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      Life-history trait database of European reptile species

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      Nature Conservation

      Pensoft Publishers

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          Abstract

          Life-history data are essential for providing answers to a wide range of questions in evolution, ecology, and conservation biology. While life history data for many species, especially plants, are available online, life history traits of European reptiles are available only widely scattered in different languages and primarily in printed media. For this reason, we generated a comprehensive trait database covering all European reptile species. Data were compiled by searching the peer-reviewed and non-peer-reviewed literature. The database covers the whole of Europe and neighbouring Asian and African countries. Traits were categorised under five main headings: Activity / Energy / Habitat; Phenology; Movement; Sexual Maturity; and Morphometry. To ensure that the data were standardised, we defined trait data categories before we started compiling data. All entries were checked by at least one other person. The dataset provides a unique source for meta-analyses and modelling in ecology and conservation biology.

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          Most cited references 64

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          Updated distribution and biogeography of amphibians and reptiles of Europe

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            Covariation of Life-History Traits in Lacertid Lizards: A Comparative Study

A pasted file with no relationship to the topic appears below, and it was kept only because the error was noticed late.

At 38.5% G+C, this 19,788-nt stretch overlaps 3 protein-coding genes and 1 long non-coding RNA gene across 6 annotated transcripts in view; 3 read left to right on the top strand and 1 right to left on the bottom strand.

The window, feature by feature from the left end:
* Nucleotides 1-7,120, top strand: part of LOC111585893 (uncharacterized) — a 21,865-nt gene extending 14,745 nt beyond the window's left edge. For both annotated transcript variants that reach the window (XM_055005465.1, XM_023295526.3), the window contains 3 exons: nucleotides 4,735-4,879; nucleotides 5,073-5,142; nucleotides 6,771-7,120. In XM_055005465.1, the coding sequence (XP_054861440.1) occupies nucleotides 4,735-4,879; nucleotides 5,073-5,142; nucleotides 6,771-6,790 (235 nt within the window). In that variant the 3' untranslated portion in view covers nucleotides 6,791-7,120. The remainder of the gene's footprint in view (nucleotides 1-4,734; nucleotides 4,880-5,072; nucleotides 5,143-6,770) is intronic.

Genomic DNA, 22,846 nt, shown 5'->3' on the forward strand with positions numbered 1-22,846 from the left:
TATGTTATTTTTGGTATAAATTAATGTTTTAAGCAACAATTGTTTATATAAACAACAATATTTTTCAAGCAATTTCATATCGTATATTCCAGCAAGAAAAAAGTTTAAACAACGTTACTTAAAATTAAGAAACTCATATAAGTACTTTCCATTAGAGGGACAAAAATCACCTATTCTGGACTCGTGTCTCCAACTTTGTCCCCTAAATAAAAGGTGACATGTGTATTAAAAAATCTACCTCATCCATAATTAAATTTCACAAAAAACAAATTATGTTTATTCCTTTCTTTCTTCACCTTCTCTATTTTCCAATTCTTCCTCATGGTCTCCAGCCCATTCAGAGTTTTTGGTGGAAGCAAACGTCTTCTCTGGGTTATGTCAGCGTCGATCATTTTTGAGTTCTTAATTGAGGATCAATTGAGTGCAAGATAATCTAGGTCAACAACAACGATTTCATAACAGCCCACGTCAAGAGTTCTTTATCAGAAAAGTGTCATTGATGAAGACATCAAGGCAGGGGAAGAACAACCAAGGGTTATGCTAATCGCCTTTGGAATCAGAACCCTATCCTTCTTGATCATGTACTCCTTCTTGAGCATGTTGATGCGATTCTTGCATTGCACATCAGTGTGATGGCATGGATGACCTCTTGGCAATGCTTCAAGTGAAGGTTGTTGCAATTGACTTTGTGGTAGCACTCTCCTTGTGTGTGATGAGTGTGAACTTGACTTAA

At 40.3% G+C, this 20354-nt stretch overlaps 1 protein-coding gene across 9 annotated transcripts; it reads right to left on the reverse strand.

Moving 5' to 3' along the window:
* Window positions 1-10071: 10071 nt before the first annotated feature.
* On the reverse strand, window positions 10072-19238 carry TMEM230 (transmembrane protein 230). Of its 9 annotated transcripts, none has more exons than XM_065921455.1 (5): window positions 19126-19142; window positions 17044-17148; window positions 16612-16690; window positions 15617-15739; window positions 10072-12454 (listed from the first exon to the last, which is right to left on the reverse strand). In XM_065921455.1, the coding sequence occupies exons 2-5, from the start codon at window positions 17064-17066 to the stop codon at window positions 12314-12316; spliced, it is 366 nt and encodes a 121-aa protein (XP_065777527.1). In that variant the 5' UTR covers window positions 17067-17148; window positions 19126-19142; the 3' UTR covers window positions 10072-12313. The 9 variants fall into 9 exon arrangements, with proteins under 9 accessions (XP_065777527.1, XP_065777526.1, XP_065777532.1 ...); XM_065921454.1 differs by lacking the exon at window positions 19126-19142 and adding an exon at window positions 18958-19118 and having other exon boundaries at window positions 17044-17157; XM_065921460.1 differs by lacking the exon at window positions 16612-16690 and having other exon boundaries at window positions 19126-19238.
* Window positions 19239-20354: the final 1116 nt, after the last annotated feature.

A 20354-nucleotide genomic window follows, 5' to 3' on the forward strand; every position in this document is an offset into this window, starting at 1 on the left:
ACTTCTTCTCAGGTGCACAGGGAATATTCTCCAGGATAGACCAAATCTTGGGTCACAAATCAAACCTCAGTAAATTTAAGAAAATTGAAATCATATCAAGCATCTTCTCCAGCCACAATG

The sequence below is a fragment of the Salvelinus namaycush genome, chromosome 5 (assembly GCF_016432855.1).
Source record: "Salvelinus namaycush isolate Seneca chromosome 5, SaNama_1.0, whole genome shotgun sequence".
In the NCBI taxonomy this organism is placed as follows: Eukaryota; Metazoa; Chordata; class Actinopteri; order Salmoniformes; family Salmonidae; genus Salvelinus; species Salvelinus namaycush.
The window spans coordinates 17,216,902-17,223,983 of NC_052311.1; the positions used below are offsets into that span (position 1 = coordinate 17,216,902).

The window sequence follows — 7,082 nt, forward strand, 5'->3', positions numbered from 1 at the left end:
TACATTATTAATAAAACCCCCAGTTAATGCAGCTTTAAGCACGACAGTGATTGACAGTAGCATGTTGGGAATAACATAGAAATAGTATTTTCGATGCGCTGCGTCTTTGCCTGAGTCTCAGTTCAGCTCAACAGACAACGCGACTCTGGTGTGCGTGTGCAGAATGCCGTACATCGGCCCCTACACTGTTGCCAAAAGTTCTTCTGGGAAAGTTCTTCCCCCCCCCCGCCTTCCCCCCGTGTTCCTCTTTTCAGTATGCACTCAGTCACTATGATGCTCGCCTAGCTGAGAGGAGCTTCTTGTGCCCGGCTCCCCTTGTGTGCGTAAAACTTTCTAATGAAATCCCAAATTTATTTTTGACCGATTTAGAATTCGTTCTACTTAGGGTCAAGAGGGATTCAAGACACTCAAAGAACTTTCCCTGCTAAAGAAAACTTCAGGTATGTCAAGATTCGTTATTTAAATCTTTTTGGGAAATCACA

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              Dispersal syndromes and the use of life-histories to predict dispersal

              Due to its impact on local adaptation, population functioning or range shifts, dispersal is considered a central process for population persistence and species evolution. However, measuring dispersal is complicated, which justifies the use of dispersal proxies. Although appealing, and despite its general relationship with dispersal, body size has however proven unsatisfactory as a dispersal proxy. Our hypothesis here is that, given the existence of dispersal syndromes, suites of life-history traits may be alternative, more appropriate proxies for dispersal. We tested this idea by using butterflies as a model system. We demonstrate that different elements of the dispersal process (i.e., individual movement rates, distances, and gene flow) are correlated with different suites of life-history traits: these various elements of dispersal form separate syndromes and must be considered real axes of a species' niche. We then showed that these syndromes allowed accurate predictions of dispersal. The use of life-history traits improved the precision of the inferences made from wing size alone by up to five times. Such trait-based predictions thus provided reliable dispersal inferences that can feed simulation models aiming at investigating the dynamics and evolution of butterfly populations, and possibly of other organisms, under environmental changes, to help their conservation.
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                Author and article information

                Journal
                Nature Conservation
                NC
                Pensoft Publishers
                1314-3301
                1314-6947
                December 19 2014
                December 19 2014
                : 9
                : 45-67
                Article
                10.3897/natureconservation.9.8908
                © 2014

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